Physical activity measures in the 1970 British Cohort Study ShareThis

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Learn about the 1970 British Cohort Study (BCS70) and its measurement of physical activity

Longitudinal study description

The BCS70 began as The British Births Survey and was later renamed Child Health and Education Study before settling on its current name. The initial birth survey involved 17,198 babies born in a single week in April in 1970. Like the older NCDS study, it was initiated with a strong focus on child health, before later including many other areas such as social, psychological, educational and economic outcomes. A total of ten main sweeps of data collection have been carried out (as of the time of writing), with follow-ups after the birth survey at ages 5, 10, 16, 26, 30, 34, 38, 42 and 46y. In childhood, parents were main reporters on their children, with teachers also providing information, in addition to child tests and school medical examinations.

Study members themselves first completed questionnaires at age 16y, and in adulthood they participated through in-person or telephone interviews, or postal surveys. The most recent BCS70 sweep (at the time of writing), which included a full range of biomeasures, was completed in 2018 at age 46-48y and achieved a total of 8,581 participating study members. Also at the time of writing, data collection at 50y was being planned [102].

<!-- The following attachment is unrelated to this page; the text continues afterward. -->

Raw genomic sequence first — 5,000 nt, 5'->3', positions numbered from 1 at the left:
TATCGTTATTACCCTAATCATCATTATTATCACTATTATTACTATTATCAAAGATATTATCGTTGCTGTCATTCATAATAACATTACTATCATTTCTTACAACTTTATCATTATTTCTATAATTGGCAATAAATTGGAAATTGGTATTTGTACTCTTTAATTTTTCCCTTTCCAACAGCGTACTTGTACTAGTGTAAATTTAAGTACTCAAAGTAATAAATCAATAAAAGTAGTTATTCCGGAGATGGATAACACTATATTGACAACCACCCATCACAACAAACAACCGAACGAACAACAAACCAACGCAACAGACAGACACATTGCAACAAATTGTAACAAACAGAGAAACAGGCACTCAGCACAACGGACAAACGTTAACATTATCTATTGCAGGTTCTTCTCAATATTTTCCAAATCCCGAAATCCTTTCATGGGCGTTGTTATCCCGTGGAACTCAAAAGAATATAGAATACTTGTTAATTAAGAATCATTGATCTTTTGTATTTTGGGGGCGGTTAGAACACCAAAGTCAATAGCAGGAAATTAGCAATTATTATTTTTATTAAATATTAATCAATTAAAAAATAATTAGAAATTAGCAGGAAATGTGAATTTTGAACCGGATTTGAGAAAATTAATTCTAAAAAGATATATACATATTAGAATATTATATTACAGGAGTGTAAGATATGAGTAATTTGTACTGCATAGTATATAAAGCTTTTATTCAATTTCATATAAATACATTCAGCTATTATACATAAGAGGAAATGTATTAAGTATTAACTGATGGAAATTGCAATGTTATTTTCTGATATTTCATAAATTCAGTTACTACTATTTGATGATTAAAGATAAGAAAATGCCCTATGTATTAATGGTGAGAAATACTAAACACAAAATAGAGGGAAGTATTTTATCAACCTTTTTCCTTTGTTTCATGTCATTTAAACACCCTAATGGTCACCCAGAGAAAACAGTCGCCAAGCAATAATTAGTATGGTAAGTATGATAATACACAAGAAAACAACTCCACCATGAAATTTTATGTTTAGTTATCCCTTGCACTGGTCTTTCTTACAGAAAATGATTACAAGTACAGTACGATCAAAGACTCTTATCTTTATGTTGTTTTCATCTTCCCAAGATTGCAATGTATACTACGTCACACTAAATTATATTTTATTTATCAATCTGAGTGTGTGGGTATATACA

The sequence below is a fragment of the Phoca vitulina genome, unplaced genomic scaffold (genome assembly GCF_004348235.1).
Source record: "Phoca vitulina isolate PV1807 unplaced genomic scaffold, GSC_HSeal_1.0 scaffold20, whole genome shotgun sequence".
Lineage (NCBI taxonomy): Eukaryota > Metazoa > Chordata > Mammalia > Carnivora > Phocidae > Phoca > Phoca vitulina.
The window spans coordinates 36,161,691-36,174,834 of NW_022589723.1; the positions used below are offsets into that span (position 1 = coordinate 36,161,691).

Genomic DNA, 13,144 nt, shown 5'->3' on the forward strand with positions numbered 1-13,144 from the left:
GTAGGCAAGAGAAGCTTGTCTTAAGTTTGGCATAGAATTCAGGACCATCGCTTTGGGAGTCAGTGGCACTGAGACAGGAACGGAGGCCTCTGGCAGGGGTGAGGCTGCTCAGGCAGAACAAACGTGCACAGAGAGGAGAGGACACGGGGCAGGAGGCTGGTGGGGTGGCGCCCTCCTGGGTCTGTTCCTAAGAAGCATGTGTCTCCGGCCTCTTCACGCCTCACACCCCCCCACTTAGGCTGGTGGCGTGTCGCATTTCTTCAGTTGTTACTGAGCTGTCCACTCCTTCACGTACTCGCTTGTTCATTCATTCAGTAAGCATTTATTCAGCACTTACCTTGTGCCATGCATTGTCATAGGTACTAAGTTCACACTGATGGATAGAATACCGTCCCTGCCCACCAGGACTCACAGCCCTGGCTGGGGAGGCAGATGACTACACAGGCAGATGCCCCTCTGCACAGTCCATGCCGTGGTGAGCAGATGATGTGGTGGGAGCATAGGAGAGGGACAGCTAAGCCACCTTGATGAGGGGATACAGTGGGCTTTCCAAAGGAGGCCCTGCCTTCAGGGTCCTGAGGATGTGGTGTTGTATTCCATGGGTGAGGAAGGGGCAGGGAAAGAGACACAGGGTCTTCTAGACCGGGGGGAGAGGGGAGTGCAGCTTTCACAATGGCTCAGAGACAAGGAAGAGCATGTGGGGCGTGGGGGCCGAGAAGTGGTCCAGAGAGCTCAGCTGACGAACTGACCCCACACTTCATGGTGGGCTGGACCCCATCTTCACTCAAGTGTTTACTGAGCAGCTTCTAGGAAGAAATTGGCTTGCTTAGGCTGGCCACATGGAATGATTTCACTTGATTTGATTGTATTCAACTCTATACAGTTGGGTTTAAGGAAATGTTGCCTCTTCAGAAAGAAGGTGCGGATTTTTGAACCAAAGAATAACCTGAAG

Physical activity overview (5 to 42y)

BCS70 contains childhood and adult self-reported measures across physical activity domains (from 5-42y). Leisure time was measured at ages 5, 10, 16, 30, 34, and 42y; active travel was measured at age 34y; domestic activities were measured at age 16y; and sedentary behaviour measured at ages 5, 10, 16, and 42y.

In terms of comparability across sweeps in this longitudinal study, overall engagement in leisure time can be compared across ages 5, 10, 16, 30, 34, and 42y while intensity can be compared across ages where information was collected on specific activities/sports (i.e. ages 30, 43, 52y). Additional questions with frequency and duration responses varied somewhat between questions. Active travel and domestic activities were only measured at one age each and therefore cannot be compared across sweeps. Finally, sedentary behaviour provided comparable measures of duration (hr/day) in childhood and adulthood (ages 5, 10, 16 and 42y).

Additionally, objective measures of activity expenditure (kJ/kg/day) were captured at ages 46-48y using the ActivPal accelerometer (PAL technologies Ltd, Glasgow, Scotland).


Data access

BCS70 data are freely accessible to bona fide researchers by applying through the UK Data Service. More information on BCS70 is available on the CLS website.


Learn about the other studies covered by this guide and their measurement of physical activity:

Explore the measures by physical activity domain and their cross-study comparability:

Further information:

This page is part of the CLOSER resource: ‘Physical activity across age and study: a guide to data in six CLOSER studies’.